This week we explore sources which existed as sound recordings, sound performances,
or audio in some form. Learning to “read” and interpret these sources is quite different from handwritten documents and scientific evidence we’ve we worked with so far, but they are an important part of the cultural landscape of the past.
Tuesday, Oct 15 Reading: Susan Douglas, “Radio Comedy and Linguistic Slapstick,” from Listening In: Radio and the American Imagination.
Read not only for content (in this case, her chapter is about radio comedy and some of its notable programs and stars), but also for historical method: HOW is she writing about sound? HOW is she using radio programs as historical evidence? How does she construct an argument using evidence which she cannot “show” us as text or illustrations, but must describe for us–since we cannot hear it along with her? In one sense, Douglas must translate the shows into a written form, just as the shows themselves must translate physical comedy and “sight gags” into linguistic/aural comedy and “sound gags.”
For Thursday Oct 17, everyone’s assignment is to listen to at least an hour of old-time radio or recorded sound and be ready to share your findings with the class. Bring headphones for private listening if you have them available.
Chase down old radio through these links or through Youtube (ignoring any visuals, of course):
Red Hot Jazz – lots of early recordings from the 1920s
OTR.net – Old Time Radio Network
RUSC.com – this is a fabulous old-time radio website, but its best content is by subscription only. The link goes to a selected list of free downloads.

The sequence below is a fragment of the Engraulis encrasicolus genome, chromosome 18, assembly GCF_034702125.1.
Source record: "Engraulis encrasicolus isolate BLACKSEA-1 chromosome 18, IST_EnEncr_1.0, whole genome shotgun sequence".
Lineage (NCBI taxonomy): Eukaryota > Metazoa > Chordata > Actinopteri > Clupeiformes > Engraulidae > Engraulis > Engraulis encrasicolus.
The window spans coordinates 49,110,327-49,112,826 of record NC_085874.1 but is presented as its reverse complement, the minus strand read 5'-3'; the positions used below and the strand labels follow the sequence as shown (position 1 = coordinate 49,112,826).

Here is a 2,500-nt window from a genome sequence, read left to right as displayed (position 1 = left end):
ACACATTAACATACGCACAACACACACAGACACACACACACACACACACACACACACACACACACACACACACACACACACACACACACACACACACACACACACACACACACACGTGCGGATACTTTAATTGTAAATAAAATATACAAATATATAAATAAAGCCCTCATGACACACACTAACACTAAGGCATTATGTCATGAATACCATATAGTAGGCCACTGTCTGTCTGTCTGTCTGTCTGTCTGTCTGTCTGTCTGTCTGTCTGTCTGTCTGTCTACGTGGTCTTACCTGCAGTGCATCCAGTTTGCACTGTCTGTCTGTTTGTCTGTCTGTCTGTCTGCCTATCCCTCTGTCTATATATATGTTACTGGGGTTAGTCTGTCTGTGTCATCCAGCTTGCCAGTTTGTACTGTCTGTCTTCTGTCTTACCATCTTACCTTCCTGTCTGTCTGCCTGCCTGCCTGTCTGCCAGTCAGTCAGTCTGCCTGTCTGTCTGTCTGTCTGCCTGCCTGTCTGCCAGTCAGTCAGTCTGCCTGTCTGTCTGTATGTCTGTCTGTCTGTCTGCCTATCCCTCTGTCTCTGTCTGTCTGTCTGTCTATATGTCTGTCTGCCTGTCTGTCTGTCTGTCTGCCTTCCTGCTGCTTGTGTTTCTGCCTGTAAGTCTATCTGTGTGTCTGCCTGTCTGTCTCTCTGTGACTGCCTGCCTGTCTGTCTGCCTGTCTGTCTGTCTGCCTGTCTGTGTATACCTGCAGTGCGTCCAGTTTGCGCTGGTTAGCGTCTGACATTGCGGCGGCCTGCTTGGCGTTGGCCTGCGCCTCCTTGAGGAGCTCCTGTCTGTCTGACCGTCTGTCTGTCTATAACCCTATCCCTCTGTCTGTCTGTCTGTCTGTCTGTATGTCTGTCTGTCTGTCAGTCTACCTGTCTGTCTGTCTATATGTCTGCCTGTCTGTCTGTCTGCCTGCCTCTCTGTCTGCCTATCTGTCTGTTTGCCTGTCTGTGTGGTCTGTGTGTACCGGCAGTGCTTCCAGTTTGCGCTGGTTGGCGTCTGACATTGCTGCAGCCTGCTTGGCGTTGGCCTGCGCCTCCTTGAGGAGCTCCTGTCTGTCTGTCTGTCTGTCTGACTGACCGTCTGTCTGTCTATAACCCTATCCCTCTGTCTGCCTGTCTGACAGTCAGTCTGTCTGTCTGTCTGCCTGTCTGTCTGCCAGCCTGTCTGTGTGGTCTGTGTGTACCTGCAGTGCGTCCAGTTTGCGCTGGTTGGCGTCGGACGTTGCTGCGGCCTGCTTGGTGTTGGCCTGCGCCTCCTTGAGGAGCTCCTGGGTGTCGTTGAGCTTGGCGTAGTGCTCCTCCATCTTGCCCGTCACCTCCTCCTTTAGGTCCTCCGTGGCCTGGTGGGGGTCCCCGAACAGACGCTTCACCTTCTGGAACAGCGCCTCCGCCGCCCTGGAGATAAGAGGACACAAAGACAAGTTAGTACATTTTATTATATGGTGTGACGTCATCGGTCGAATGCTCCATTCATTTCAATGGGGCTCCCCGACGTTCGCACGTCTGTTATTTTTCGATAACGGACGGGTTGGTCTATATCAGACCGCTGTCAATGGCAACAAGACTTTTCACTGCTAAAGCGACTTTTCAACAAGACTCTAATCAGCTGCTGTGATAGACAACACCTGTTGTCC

America in the 1930s (a UVA Project) has very good resources, including a “Day on Radio,” with all the programming from one representative day in 1939 for one station. Flash Player required.
All the programs of Orson Welles’ Mercury Theater of the Air are online, including the 1938 Halloween “War of the Worlds” broadcast that so terrified the East Coast. (Better quality audio may be found on YouTube)
National Jukebox (Library of Congress) is a massive digital archive of recorded sound prior to 1925.
Thomas Edison’s Attic is an archived radio program and podcast that replays old recordings (wax cylinder, phonograph and other now-extinct exotic formats) from the Edison National Historic Site’s collection – lots of interesting old American sounds from 1888-1929
Rand’s Esoteric OTR is a blog & podcast of the author’s gigantic collection of transcription disks (i.e. records of radio shows meant for later playback), many of them from Armed Forces Radio during WW2. A great source for high-quality web broadcasts of old radio programming.
Other resources, museums and archives for radio history:
Vintage Radio and Communications Museum, Windsor CT
Pavek Museum, Broadcasting Hall of Fame (St. Louis, MN)
Museum of Broadcast Communications (Chicago)
Other Links for Class This Week: Fibber McGee’s closet (1948), Amos&Andy law book episode 1929/07/03 #28 (10:39), Burns and Allen (Maxwell House, 1947-1948), e.g. #25 Gracie Buys George an Easter Outfit, Jack Benny 1939, 1930s Radio News (Hindenberg #67-68) — footage & description on later British newsreel, On the Media “The X Factor” (2007), Frasier S4 Ep18 “Ham Radio”